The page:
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Facebook is getting ahold of sensitive personal information that smartphone owners submit to entirely separate mobile apps, thanks to a software tool that immediately shares that data with the social network to improve ad targeting, according to a report from The Wall Street Journal. It’s long been known that apps outside of Facebook’s ecosystem can and do willingly share data with the company to make it easier to reach existing and new users on the platform through ads. Yet the WSJ report highlights a particularly privacy-violating behavior by health and fitness apps where the information shared can be anything from diet and exercise activities to a user’s ovulation cycle and whether they intend to get pregnant.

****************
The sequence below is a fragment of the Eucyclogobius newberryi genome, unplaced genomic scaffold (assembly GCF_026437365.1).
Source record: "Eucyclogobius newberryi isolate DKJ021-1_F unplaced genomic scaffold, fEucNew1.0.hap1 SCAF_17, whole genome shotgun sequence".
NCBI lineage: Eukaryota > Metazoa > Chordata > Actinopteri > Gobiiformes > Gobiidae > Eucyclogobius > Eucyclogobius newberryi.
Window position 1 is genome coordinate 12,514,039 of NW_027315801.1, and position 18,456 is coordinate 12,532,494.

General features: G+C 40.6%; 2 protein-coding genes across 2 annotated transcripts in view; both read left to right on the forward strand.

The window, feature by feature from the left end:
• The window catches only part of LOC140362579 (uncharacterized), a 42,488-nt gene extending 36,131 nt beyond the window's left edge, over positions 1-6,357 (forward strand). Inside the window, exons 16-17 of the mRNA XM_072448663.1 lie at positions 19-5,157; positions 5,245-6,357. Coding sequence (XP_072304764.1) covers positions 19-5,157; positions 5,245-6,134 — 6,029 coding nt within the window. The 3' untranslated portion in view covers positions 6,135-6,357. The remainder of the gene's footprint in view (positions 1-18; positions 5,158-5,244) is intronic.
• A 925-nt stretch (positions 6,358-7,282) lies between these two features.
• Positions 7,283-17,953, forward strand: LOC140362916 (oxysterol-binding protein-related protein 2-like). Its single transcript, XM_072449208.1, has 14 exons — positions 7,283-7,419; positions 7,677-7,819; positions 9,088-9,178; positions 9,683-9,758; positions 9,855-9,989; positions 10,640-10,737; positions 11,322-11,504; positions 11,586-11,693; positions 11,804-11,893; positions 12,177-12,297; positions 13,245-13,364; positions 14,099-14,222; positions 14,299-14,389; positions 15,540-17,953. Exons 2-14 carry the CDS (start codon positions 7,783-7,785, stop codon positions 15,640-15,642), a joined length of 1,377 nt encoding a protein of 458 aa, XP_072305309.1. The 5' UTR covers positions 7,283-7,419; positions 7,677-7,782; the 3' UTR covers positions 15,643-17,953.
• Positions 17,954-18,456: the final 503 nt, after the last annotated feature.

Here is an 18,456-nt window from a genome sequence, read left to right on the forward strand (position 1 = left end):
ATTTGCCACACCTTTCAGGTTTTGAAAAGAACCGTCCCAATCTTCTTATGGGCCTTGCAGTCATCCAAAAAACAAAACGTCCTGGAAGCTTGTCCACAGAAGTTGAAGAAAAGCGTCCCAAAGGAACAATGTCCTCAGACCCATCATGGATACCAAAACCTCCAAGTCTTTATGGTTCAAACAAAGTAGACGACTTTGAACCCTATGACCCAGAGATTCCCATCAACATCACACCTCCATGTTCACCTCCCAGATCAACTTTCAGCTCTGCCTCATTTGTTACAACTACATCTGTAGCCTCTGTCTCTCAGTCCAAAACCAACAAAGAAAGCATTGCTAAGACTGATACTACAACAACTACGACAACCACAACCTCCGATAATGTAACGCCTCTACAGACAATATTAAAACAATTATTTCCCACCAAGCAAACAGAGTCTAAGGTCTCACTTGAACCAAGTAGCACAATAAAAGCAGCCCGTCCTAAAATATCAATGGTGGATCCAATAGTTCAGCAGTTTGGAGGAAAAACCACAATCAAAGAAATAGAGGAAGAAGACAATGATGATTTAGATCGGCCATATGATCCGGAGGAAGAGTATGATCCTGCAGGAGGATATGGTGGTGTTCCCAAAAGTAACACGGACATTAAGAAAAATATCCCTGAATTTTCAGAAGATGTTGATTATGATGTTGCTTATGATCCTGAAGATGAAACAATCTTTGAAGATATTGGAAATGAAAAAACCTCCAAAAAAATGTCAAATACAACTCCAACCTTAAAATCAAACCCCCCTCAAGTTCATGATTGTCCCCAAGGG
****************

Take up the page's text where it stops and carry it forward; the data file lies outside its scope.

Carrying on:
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A new study found that women between the ages of 50 and 79 who believed they had good social support were less likely to die during the course of the study.
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